With an eye on the food allergy community as a unique group of consumers since 2008, we're on a quest to find and share ways to continue enjoying the good things in life.

20 February 2013

Life with Food Allergies: Non-allergic Siblings

One of the challenges of life with food allergies which is not talked about too frequently is the effect of food allergies on the non-allergic siblings of children with food allergies. From time to time, my non-allergic son expresses a bit of frustration about it. Personally, having a peanut-free, nut-free home does not bother me in the slightest. I do not miss nuts or peanuts at all because the horror of seeing my younger son struggle as his throat began to close up in an allergic reaction years ago really makes me want to completely avoid nuts and peanuts as though they were poison.

Of course, I grew up eating all of these tasty snacks and junk foods which I now ban from my home, and I think that makes it easier for me to not miss them. I know what they taste like. There's no mystery for me like there is for my older son. So, older brother sees the other kids eating these foods and naturally wants to try them. Most don't even actually contain peanuts or tree nuts as ingredients, but they are "may contains". My approach is to buy those snacks (ice creams, cookies and other snacks) for him and make an equivalent treat for younger brother who has allergies. I will not buy food containing nuts or peanuts but have no problem buying all those "may contains" items so he can try them and enjoy them occasionally. It always impresses me how younger brother has helped his older brother choose a tasty treat even though he couldn't enjoy it himself. He says "I can imagine how that will taste. I would get that one. I can almost taste it with my eyes."

I feel like this practice of buying some of the forbidden snacks makes it easier for my son who does not have food allergies to abide by his brother's dietary restrictions. There still is some residual frustration because of the special attention warranted by the trifecta of eczema, asthma and food allergies. There's separate shampoo, soap, moisturizers, extra medicines, extra visits to the doctor and more days missed out of school, not to mention special snacks from dedicated facilities that cost more and sometimes have to be ordered just for younger brother. There is an undeniable sense of "special" treatment and there isn't really a way to eliminate that. His health does require more attention than a typical child's. I try to emphasize to both of my children that every one has their challenges, some are physical or medical, others are not. It doesn't make one more special than the other. Every one is unique.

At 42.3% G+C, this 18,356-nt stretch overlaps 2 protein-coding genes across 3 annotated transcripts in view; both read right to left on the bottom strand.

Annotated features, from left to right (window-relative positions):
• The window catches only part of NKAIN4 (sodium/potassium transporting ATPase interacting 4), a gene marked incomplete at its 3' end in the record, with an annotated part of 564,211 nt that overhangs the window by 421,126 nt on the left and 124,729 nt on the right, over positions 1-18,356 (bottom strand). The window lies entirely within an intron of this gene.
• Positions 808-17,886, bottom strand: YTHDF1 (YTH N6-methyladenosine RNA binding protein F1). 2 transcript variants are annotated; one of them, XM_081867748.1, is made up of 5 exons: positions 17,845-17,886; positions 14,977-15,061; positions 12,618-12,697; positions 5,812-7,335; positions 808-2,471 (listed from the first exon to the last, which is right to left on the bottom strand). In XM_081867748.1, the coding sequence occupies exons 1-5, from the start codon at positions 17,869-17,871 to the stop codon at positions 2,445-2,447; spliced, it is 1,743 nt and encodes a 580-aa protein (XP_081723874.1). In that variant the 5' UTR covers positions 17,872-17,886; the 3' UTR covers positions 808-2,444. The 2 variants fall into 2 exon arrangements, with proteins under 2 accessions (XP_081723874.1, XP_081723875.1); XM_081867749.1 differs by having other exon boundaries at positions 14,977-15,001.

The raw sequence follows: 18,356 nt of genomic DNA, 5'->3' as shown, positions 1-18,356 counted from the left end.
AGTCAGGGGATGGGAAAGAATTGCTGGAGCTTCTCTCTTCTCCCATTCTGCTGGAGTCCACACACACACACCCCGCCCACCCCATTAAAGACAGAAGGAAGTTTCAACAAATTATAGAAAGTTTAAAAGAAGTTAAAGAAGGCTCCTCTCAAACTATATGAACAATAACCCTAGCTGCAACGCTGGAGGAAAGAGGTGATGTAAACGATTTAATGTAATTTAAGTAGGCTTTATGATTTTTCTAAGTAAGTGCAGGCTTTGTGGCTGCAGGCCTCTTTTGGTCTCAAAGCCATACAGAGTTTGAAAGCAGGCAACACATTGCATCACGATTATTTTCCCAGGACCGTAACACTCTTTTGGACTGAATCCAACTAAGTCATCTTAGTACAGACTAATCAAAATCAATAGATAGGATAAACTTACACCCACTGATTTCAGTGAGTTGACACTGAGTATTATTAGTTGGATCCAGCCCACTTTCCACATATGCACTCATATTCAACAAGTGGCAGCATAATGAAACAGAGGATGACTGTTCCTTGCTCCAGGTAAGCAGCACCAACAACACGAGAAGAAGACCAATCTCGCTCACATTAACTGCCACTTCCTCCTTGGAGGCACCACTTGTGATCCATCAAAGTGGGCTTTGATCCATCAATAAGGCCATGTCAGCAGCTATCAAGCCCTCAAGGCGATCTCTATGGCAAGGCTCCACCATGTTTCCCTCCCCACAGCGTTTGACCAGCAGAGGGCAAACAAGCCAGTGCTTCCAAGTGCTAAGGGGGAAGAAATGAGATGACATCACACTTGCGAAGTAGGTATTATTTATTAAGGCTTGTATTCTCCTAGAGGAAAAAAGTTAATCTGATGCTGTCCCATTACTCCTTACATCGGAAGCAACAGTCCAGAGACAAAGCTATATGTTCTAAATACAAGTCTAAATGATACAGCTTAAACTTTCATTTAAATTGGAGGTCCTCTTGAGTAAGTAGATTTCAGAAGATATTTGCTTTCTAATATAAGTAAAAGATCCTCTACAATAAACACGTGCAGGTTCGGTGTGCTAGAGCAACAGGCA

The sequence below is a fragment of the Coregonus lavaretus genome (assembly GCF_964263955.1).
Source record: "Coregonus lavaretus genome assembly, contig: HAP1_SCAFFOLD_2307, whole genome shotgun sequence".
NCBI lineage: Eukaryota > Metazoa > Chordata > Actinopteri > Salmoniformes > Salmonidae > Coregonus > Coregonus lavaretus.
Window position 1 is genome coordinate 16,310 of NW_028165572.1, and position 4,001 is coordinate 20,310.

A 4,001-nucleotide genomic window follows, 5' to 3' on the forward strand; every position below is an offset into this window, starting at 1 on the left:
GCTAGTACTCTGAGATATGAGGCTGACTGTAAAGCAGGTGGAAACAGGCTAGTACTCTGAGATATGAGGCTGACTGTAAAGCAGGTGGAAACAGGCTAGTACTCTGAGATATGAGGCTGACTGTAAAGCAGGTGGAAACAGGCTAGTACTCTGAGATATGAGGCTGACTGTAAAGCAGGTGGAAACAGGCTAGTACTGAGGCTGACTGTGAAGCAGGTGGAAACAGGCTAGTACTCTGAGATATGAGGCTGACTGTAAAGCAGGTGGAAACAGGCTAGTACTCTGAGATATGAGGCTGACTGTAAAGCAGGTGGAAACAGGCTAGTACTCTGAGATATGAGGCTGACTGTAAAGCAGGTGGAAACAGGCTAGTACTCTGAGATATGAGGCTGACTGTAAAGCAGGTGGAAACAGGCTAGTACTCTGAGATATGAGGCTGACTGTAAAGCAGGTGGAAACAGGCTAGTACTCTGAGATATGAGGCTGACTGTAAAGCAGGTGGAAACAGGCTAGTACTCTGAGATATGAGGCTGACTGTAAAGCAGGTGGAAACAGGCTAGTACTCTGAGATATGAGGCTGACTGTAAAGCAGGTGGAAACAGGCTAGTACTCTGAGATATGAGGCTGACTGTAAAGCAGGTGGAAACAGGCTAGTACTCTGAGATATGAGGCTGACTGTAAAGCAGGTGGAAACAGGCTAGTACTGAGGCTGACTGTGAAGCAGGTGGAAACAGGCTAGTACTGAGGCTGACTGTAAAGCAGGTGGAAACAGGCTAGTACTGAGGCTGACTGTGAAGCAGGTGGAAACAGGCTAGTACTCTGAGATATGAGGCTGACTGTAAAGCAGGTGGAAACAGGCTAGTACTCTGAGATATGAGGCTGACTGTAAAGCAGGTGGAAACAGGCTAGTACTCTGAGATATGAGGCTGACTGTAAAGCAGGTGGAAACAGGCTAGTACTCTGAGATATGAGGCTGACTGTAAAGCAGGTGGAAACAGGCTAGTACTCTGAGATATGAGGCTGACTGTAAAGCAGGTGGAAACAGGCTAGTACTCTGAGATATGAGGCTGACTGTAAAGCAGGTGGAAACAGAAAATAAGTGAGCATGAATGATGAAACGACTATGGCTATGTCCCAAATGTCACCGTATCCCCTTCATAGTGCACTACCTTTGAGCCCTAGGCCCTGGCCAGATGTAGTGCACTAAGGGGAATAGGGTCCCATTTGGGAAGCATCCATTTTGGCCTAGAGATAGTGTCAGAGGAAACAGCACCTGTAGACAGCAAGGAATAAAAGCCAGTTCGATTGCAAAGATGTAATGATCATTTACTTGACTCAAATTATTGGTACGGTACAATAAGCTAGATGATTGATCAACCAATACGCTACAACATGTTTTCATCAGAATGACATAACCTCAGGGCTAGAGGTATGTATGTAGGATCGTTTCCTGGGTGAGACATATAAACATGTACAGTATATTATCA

I would love to see some more written about the siblings of children with food allergies. It does affect the whole family and there are some pretty remarkable and supportive siblings out there. I have been really impressed with how my older son looks out for his brother. He has been the one to sound the alarm about potential exposure more than once, in my absence, and he was spot on! He "gets" it and I know I can count on him.

Here are some of the articles and blog posts I have found which discuss the topic of siblings without food allergies, and how to try to find balance and help ensure each child feels included and special. 

Siblings and Food Allergies by FAAN (now FARE)
Food Allergies and Balance: Non-allergic Sibs by Jenny, http://nut-freemom.blogspot.com 
Taking Care of Non-Allergic Siblings by Erin of http://erinsearful.blogspot.com

Do you know of other helpful articles or blog posts about finding balance with siblings with and without food allergies? I'd love to hear what strategies have worked for you! Please share in a comment below.


Erin said...

I appreciated this post. I too have two children, oldest with life threatening food allergies to peanut, tree nut, and soy and the second child without any allergies. Our approach is much the same as yours. We are a peanut/nut/soy free home. However we do occasionally have the "may contains" in our home but our allergic child does not eat them. We have really tried to focus on all the things that we can have instead of what we can not have. The other day at Sprouts I found "Sun Butter Cups" (allergy free Reeses cup, made from SunButter)...this was so exciting! I think by our whole family following the dietary restrictions that our oldest child has it helps keep away hurt feelings. And, a big bonus is I find that our family is healthier because of how we eat.

Gratefulfoodie said...

This is a great topic to bring up. My son had/has a longer list of allergens compared to my daughter.

She is only allergic to tree nuts and can eat peanut. So, even within our own family structure, there are sibling issues.

Oddly enough, the tables turned yesterday and my daughter, with the short list, was feeling very frustrated and my son with the long list was trying to help her work it through. Sometimes she does get frustrated with him since our restaurant choices are based on his longer list of allergens.

Thanks for bring up the topic of siblings. Sometimes, they are overlooked!

Mary said...

Life can be difficult for siblings of children with any special need. My brother in law takes my non-FA nephew out for a weekly treat to places that are unsafe for their highly FA daughter. So far that works.